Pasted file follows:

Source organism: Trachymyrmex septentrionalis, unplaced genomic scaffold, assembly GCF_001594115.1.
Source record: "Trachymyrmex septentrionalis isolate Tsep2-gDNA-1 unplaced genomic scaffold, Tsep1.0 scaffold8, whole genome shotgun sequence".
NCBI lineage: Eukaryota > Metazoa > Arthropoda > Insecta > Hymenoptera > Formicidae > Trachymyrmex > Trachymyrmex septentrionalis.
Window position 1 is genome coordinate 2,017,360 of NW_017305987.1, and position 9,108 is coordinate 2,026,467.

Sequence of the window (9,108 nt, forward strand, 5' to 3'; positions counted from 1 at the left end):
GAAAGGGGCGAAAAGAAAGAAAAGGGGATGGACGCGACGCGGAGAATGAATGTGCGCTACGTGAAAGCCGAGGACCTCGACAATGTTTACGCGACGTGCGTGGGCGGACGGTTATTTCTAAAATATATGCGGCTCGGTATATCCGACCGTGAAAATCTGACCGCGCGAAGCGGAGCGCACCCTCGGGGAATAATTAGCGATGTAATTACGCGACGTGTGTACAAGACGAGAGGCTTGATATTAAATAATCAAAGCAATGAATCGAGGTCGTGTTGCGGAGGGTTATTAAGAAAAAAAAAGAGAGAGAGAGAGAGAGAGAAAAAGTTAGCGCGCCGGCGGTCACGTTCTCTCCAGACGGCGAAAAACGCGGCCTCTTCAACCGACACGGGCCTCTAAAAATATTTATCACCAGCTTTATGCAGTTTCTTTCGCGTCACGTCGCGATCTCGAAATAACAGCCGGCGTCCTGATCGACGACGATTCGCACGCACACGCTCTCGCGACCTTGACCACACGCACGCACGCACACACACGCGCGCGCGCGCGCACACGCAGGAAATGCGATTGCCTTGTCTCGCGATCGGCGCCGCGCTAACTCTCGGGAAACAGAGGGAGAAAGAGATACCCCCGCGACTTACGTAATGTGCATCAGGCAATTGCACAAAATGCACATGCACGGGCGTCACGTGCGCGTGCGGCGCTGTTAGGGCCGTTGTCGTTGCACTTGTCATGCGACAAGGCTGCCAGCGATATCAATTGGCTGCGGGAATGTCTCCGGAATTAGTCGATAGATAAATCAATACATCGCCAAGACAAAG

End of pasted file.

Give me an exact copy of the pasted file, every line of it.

Source organism: Trachymyrmex septentrionalis, unplaced genomic scaffold, assembly GCF_001594115.1.
Source record: "Trachymyrmex septentrionalis isolate Tsep2-gDNA-1 unplaced genomic scaffold, Tsep1.0 scaffold8, whole genome shotgun sequence".
NCBI lineage: Eukaryota > Metazoa > Arthropoda > Insecta > Hymenoptera > Formicidae > Trachymyrmex > Trachymyrmex septentrionalis.
Window position 1 is genome coordinate 2,017,360 of NW_017305987.1, and position 9,108 is coordinate 2,026,467.

Sequence of the window (9,108 nt, forward strand, 5' to 3'; positions counted from 1 at the left end):
GAAAGGGGCGAAAAGAAAGAAAAGGGGATGGACGCGACGCGGAGAATGAATGTGCGCTACGTGAAAGCCGAGGACCTCGACAATGTTTACGCGACGTGCGTGGGCGGACGGTTATTTCTAAAATATATGCGGCTCGGTATATCCGACCGTGAAAATCTGACCGCGCGAAGCGGAGCGCACCCTCGGGGAATAATTAGCGATGTAATTACGCGACGTGTGTACAAGACGAGAGGCTTGATATTAAATAATCAAAGCAATGAATCGAGGTCGTGTTGCGGAGGGTTATTAAGAAAAAAAAAGAGAGAGAGAGAGAGAGAGAAAAAGTTAGCGCGCCGGCGGTCACGTTCTCTCCAGACGGCGAAAAACGCGGCCTCTTCAACCGACACGGGCCTCTAAAAATATTTATCACCAGCTTTATGCAGTTTCTTTCGCGTCACGTCGCGATCTCGAAATAACAGCCGGCGTCCTGATCGACGACGATTCGCACGCACACGCTCTCGCGACCTTGACCACACGCACGCACGCACACACACGCGCGCGCGCGCGCACACGCAGGAAATGCGATTGCCTTGTCTCGCGATCGGCGCCGCGCTAACTCTCGGGAAACAGAGGGAGAAAGAGATACCCCCGCGACTTACGTAATGTGCATCAGGCAATTGCACAAAATGCACATGCACGGGCGTCACGTGCGCGTGCGGCGCTGTTAGGGCCGTTGTCGTTGCACTTGTCATGCGACAAGGCTGCCAGCGATATCAATTGGCTGCGGGAATGTCTCCGGAATTAGTCGATAGATAAATCAATACATCGCCAAGACAAAG